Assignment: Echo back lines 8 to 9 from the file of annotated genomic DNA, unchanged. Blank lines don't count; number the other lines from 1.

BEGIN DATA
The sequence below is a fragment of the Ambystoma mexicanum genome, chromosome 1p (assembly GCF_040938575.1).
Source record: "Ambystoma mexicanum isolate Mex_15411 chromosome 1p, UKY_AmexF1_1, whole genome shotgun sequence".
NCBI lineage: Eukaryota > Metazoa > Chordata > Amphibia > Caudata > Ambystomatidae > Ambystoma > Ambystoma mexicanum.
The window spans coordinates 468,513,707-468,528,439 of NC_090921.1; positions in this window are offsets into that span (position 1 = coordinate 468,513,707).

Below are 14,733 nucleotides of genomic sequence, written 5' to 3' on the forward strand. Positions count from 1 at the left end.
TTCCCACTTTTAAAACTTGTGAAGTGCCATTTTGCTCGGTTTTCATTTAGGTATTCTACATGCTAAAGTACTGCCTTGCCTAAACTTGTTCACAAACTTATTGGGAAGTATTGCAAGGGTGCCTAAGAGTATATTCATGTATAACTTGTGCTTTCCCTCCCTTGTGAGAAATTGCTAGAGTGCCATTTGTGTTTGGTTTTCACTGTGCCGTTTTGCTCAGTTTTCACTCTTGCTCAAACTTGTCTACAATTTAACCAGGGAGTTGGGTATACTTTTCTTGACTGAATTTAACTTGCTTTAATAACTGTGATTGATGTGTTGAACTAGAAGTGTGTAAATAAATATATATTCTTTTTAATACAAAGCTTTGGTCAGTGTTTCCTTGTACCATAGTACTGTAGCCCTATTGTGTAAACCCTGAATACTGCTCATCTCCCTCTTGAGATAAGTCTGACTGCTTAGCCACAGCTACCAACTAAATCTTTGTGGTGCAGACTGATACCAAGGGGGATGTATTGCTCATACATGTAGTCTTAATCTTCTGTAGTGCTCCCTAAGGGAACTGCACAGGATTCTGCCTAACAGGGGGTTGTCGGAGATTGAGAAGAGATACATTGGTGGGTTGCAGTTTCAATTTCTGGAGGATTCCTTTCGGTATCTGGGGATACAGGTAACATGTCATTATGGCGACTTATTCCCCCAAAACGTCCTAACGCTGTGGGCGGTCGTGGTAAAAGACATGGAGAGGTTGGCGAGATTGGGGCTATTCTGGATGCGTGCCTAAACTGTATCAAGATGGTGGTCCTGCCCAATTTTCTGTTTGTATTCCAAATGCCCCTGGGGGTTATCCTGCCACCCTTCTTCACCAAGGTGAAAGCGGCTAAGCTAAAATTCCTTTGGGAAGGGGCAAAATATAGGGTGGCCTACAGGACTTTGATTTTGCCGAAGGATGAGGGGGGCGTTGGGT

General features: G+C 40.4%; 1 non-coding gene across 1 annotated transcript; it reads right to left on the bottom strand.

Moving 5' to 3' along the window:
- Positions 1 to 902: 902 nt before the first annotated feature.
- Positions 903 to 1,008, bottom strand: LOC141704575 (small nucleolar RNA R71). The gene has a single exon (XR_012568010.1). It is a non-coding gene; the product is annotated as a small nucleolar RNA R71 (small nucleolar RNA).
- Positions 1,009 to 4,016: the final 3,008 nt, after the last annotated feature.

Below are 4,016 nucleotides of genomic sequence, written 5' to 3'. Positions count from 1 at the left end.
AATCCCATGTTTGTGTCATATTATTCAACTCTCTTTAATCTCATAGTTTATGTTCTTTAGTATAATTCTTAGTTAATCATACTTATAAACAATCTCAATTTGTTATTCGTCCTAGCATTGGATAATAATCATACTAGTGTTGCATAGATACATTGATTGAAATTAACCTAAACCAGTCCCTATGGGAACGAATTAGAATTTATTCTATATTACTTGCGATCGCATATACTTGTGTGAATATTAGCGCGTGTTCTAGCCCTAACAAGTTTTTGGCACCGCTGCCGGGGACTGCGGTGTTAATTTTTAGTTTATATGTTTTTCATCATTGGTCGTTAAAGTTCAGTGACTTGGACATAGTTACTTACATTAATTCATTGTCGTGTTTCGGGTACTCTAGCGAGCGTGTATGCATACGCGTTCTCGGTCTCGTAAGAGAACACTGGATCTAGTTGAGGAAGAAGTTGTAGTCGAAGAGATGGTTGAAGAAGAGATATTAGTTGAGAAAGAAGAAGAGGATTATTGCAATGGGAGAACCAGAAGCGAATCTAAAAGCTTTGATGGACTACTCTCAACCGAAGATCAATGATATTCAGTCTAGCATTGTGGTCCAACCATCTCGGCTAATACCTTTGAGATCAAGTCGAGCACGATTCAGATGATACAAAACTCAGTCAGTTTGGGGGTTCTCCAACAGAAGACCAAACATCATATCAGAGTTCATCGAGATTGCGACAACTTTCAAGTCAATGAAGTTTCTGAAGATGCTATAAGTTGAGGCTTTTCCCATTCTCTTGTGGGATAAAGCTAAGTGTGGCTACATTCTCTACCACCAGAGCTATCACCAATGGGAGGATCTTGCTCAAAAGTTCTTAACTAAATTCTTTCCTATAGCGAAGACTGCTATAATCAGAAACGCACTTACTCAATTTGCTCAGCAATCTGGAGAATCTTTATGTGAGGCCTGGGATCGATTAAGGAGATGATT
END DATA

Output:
Moving 5' to 3' along the window:
- Positions 1 to 902: 902 nt before the first annotated feature.